B: I have had an argument with my boss and I have left the company.

Is it OK? Can the first present perfect be counted as giving news?

2) I wonder what are news and what are not.

a) Can the present perfect still be used if the situation has changed?

A: Hi John, the police have arrested your neighbour but then have released her.

Can the first present perfect be counted as giving news again as the situation has changed?

b) And lastly these scenarios:

After I watched a football match I meet with a friend.
A: Well. We have no more to talk about the trip plan. Let's talk about the match
B: Rooney has scored twice.

OR

A: Well. We have no more to talk about the trip plan. Let's talk about the match
B: It has been delayed because of the weather.

I am not a native speaker but the first one sounds a little bad to me. What do you think? Can we define exactly what is giving news and what is not?
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White_Storm1) My books say we use the past simple if we continue to talk about the subject. Is this always true?
No. Much of what you see in books are guidelines, not rules.
White_StormB: I have spoken with the neighbours and we have had it repaired.Is it a wrong usage?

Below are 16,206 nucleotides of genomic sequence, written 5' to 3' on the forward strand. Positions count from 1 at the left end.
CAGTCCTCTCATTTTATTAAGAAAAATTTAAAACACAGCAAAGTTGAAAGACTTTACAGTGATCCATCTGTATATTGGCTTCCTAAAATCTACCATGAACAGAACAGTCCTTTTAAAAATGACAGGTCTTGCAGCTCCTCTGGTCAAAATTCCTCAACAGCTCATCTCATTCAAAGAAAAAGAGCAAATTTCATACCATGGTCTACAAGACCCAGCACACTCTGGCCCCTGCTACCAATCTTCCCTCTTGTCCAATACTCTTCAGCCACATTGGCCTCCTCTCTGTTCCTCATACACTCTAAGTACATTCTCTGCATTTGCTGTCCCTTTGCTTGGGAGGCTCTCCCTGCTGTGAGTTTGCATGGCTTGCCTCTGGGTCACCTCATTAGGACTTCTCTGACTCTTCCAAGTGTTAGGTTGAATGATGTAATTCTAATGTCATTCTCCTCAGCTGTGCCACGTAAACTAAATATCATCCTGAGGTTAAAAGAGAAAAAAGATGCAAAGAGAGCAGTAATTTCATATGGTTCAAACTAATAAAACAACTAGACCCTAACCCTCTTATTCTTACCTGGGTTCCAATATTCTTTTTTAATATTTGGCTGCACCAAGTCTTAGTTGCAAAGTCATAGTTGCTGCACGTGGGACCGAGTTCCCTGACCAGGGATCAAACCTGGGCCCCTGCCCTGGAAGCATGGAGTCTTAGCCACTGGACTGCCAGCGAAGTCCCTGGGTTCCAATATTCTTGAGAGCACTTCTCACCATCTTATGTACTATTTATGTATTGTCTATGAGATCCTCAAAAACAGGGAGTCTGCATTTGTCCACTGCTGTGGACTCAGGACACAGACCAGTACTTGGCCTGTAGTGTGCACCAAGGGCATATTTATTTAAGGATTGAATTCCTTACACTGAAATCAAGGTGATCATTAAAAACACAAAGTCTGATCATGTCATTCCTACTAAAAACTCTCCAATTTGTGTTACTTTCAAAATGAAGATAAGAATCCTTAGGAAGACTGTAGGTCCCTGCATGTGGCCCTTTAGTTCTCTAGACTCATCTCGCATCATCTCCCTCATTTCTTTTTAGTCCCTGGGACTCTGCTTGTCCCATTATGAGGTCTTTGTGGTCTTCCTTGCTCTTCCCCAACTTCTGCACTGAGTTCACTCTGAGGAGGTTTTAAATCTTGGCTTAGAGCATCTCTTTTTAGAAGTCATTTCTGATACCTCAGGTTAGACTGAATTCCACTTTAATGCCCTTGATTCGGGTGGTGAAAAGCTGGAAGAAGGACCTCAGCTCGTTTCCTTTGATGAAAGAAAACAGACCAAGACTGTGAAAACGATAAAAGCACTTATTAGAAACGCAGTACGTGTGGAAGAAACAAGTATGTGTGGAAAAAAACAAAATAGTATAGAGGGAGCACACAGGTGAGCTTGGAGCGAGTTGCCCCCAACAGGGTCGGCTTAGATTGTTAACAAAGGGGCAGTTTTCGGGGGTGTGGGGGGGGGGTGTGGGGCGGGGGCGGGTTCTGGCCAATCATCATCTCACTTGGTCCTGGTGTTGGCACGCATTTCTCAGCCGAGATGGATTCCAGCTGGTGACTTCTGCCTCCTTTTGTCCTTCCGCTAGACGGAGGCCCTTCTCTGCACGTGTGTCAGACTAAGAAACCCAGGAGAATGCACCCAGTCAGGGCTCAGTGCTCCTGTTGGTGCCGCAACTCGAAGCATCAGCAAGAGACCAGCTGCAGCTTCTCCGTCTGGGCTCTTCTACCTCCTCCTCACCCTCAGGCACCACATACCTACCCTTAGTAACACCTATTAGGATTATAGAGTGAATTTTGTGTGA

No. It's not wrong.
White_StormB: I have had an argument with my boss and I have left the company.Is it OK? Can the first present perfect be counted as giving news?
It's OK, but it's news in response to an inquiry, not an announcement of news "out of the blue". I prefer the past here, at least for the first verb. I had an argument with my boss, and I've left the company. The formula here is "The argument happened. That's why I am now no longer employed by that company." Or, expressed more abstractly "This event happened. That explains my current state."
White_Storma) Can the present perfect still be used if the situation has changed?A: Hi John, the police have arrested your neighbour but then have released her.Can the first present perfect be counted as giving news again as the situation has changed?